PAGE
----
2. Grossman, Richard S. & Imai, Masami, 2016. "Taking the lord's name in vain: The impact of connected directors on 19th century British banks," Explorations in Economic History, Elsevier, vol. 59(C), pages 75-93.
    3. Masami Imai & Richard S. Grossman, 2014. "Taking the Lord's Name in Vain: The Impact of Connected Directors on 19th century British Banks," Working Papers e86, Tokyo Center for Economic Research.
    4. Dheera-aumpon, Siwapong, 2016. "Bank ownership and connected lending," International Review of Economics & Finance, Elsevier, vol. 41(C), pages 274-286.
    5. Laetitia Lepetit & Amine Tarazi & Nadia Zedek, 2012. "Ultimate Ownership Structure and Bank Regulatory Capital Adjustment: Evidence from European Commercial Banks," Working Papers hal-00918579, HAL.
    6. Tarun Khanna & Yishay Yafeh, 2007. "Business Groups in Emerging Markets: Paragons or Parasites?," Journal of Economic Literature, American Economic Association, vol. 45(2), pages 331-372, June.
    7. Enrico Perotti, 2013. "The Political Economy of Finance," Tinbergen Institute Discussion Papers 13-034/IV/DSF53, Tinbergen Institute.
    8. Siwapong Dheera-aumpon, 2017. "Collectivism and Connected Lending," PIER Discussion Papers 57, Puey Ungphakorn Institute for Economic Research, revised Apr 2017.
    9. Gajewski, Krzysztof & Pawłowska, Małgorzata & Rogowski, Wojciech, 2012. "Relacje firm z bankami w Polsce w świetle danych ze sprawozdawczości bankowej
      [Bank-firm relationships in Poland in the light of data from bank reporting]
      ," MPRA Paper 42544, University Library of Munich, Germany, revised 29 Oct 2012.

    More about this item

    Statistics

    Access and download statistics

    Corrections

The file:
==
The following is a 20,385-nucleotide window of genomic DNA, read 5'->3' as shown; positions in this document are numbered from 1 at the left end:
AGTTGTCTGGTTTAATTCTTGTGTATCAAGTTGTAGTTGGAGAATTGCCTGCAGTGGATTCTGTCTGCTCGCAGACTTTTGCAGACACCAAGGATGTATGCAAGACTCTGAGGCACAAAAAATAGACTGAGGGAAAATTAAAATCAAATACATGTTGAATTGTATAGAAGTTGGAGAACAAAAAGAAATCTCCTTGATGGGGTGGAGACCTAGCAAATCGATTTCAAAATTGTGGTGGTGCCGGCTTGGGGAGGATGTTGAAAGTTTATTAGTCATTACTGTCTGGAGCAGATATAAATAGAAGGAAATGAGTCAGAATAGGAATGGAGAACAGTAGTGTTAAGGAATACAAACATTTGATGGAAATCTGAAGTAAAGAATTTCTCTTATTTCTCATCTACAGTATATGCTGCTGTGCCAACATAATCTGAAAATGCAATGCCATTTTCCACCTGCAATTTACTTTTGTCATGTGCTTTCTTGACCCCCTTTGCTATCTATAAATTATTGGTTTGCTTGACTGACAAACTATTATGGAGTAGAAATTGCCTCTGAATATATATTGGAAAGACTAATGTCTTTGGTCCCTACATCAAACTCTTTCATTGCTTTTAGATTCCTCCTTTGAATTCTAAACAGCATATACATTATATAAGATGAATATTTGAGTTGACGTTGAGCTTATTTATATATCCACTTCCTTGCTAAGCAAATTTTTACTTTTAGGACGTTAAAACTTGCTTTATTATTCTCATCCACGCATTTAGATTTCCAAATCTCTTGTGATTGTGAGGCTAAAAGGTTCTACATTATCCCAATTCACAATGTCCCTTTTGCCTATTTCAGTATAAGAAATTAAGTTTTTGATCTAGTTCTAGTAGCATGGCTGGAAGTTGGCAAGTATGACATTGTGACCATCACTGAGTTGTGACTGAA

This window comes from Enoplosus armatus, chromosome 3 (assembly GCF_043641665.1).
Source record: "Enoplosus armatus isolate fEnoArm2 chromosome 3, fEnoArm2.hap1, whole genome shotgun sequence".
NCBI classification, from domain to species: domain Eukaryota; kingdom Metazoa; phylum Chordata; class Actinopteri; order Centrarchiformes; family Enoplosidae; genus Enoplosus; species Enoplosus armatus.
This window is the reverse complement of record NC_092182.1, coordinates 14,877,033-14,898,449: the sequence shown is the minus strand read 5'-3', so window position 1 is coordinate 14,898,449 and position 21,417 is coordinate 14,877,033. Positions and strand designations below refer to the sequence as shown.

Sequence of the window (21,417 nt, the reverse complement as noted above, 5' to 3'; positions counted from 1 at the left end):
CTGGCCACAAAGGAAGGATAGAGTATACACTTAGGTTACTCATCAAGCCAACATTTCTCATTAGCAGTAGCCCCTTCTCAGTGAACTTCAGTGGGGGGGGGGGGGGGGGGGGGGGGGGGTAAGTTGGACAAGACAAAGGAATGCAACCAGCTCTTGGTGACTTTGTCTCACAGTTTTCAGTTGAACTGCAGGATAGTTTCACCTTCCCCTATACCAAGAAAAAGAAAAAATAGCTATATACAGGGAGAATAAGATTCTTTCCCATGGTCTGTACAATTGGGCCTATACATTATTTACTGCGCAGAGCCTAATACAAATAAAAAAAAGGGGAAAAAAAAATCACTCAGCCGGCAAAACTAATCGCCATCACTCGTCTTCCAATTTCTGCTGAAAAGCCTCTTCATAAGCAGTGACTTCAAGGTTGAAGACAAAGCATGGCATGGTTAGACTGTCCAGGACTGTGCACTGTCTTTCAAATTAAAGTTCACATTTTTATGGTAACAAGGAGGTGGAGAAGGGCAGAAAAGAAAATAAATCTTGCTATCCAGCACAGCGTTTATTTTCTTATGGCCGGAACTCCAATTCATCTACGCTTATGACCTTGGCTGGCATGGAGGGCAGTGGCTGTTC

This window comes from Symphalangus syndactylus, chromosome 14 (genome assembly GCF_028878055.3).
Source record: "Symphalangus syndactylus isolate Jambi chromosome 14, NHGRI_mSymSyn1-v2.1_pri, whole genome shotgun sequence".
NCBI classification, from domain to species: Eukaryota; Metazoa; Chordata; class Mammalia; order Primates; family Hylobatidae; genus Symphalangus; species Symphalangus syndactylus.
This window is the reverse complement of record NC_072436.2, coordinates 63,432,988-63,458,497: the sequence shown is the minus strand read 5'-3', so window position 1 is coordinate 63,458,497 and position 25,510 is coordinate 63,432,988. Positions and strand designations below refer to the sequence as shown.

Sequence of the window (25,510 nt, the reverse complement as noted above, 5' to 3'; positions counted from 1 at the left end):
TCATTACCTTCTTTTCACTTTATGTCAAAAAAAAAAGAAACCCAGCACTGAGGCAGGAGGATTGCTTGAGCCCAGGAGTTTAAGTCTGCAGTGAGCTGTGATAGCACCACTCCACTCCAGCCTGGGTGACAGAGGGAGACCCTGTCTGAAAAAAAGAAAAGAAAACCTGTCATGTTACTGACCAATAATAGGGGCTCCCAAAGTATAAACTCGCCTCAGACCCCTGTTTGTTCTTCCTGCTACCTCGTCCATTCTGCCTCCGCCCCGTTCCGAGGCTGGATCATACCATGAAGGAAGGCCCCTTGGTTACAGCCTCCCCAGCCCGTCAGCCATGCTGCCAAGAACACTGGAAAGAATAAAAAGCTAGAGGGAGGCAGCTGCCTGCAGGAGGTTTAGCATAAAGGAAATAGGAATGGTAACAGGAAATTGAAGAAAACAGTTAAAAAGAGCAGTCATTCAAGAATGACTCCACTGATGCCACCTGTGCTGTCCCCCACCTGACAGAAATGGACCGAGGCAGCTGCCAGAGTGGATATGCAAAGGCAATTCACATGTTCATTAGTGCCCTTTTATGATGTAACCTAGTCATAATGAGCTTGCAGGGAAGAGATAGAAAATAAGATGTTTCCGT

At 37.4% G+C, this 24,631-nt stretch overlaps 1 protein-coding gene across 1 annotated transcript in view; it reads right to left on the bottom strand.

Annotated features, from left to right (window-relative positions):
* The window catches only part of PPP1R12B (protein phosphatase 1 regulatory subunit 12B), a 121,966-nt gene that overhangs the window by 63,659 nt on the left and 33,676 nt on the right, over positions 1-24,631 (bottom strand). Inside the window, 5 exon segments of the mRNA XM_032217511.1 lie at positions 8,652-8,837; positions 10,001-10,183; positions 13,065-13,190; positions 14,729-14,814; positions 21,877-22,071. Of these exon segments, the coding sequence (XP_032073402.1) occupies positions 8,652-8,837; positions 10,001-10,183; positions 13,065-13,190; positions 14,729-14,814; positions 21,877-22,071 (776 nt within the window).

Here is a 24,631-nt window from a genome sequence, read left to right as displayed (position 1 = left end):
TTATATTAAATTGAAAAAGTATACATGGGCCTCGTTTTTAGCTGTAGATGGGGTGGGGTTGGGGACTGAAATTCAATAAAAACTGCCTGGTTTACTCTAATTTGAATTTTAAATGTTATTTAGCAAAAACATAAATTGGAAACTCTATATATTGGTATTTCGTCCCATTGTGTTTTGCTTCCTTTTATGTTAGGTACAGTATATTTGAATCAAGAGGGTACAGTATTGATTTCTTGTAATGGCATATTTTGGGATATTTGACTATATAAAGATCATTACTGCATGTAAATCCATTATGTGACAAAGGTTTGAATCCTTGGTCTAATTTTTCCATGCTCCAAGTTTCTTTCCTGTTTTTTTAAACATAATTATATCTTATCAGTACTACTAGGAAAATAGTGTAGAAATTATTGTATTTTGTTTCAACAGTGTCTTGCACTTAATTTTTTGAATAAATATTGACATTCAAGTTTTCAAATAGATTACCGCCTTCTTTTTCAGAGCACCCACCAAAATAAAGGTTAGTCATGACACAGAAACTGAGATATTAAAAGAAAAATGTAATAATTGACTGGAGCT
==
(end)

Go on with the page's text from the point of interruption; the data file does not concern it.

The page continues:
All material on this site has been provided by the respective publishers and authors. You can help correct errors and omissions. When requesting a correction, please mention this item's handle: RePEc:pal:jintbs:v:42:y:2011:i:3:p:406-426. See general information about how to correct material in RePEc.

    For technical questions regarding this item, or to correct its authors, title, abstract, bibliographic or download information, contact: (Sonal Shukla) or (Rebekah McClure). General contact details of provider: http://www.palgrave-journals.com/ .

    If you have authored this item and are not yet registered with RePEc, we encourage you to do it here. This allows to link your profile to this item. It also allows you to accept potential citations to this item that we are uncertain about.

    If CitEc recognized a reference but did not link an item in RePEc to it, you can help with this form .

    If you know of missing items citing this one, you can help us creating those links by adding the relevant references in the same way as above, for each refering item. If you are a registered author of this item, you may also want to check the "citations" tab in your RePEc Author Service profile, as there may be some citations waiting for confirmation.

    Please note that corrections may take a couple of weeks to filter through the various RePEc services.

    IDEAS is a RePEc service hosted by the Research Division of the Federal Reserve Bank of St. Louis . RePEc uses bibliographic data supplied by the respective publishers.